Fishing for Equity and Inclusion: Women’s Socioeconomic Factors in Kenyan Fisheries

By Margaret Gatonye




Seeing Loreta sort and dry her Omena sardines at the shores of Lake Victoria in Western Kenya, one may dismiss this small, middle-aged woman as an ordinary fishmonger struggling to earn a living.


Yet Loreta does more than sell raw fish. Every morning, she walks seven miles to Sori, the nearest fish landing site to her village, to buy fresh fish and then carry it to sell in the nearby market. She also works with other women in her village, empowering them to start small businesses of their own by training and mentoring them.


For decades, women in Kenya have made important contributions to the governance of the fisheries sector which often go unrecognized. These unacknowledged contributions of women such as Loreta, particularly in policy, have directly affected marginalized communities whose livelihoods depend on fisheries resources.


In addition to production, processing, and trading roles within fisheries, women’s labor also supports the sector through the roles women play as mothers, housewives, caregivers, cooks, and cleaners. This support has generally been ignored or considered to be an everyday occurrence that does not register formally as “labor,” and thus goes unquantified.

Look deeper, however, and one can readily see how women do count in Kenya’s fisheries and communities.


Access to Fish, Land, and Money

Loreta is one of many women who promote gender equity and social inclusion within the fisheries sector, especially in gaining access to resources such as fish, land, and money. But they face numerous barriers in pursuing these aims.


Exclusion from key economic sectors is a broader structural issue that affects women throughout Kenya. It is no different in that country’s fisheries. Traditionally, men control much of the fishery’s resources and women are responsible for the upkeep of families, resulting in little income making it into the region’s households.


The gendered structure of the lake’s fisheries has led to numerous problems. First, women’s inability to access these resources has been linked to malnutrition, including among children. That malnutrition is a problem around Lake Victoria—which is a rich source of Nile perch and other fish—is particularly troubling.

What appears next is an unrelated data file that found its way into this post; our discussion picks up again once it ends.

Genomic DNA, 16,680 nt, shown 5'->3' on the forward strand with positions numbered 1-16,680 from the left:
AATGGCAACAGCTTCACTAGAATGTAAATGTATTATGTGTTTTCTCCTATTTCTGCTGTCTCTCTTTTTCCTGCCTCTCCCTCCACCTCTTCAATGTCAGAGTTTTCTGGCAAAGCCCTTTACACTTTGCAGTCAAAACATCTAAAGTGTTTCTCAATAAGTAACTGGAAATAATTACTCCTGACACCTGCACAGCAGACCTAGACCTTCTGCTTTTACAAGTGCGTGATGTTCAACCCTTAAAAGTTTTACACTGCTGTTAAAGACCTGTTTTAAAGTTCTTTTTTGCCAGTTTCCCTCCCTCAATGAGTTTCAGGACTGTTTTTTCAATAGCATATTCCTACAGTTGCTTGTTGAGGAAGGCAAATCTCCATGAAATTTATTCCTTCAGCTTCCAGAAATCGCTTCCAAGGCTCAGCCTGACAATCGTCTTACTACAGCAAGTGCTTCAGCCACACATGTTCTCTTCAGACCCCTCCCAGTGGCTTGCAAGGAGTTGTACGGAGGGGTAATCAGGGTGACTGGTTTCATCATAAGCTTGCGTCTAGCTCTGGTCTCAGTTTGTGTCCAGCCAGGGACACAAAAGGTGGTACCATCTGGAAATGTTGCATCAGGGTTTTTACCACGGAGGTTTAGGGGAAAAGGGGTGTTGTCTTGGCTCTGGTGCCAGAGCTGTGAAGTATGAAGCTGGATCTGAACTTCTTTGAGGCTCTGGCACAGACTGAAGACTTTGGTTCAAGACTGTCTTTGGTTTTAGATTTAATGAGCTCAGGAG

Gender barriers in Kenyan fisheries also prevent women from taking practical steps to better their own lives and the lives of their families. Women are unable to save money to obtain the collateral to change their position, or even become fishers themselves to acquire more income. This means that women do not play a specific governance role but rather support the structures of the sector through their labor in fisheries and in their own households.

And even within the formal sector of the fisheries around Lake Victoria, women receive an unequal distribution of benefits through gender-related activities. Although women take part in decision-making roles, this does not often translate to increased benefits from, access to, and control of, assets and resources. This can be seen in the case of mama karanga: the women on the Kenyan coast who buy and process fish from small-scale fishermen for local markets.


In my research on Kenyan fisheries, I have found that socio-cultural issues regarding land ownership lead to women being marginalized in the sector. Women lack access to land rights due to cultural inheritance traditions in the region. Yet land ownership is essential to participate in aquaculture. (Women, however, can gain access to fishery resources through marriage to a land-owning man or through the general promotion of economic equality in the sector.)


In the Kenyan lakeside, gender plays a defining role in the fisheries on Lake Victoria. It cuts across resource management activities. Gender issues, therefore, must be addressed sustainably.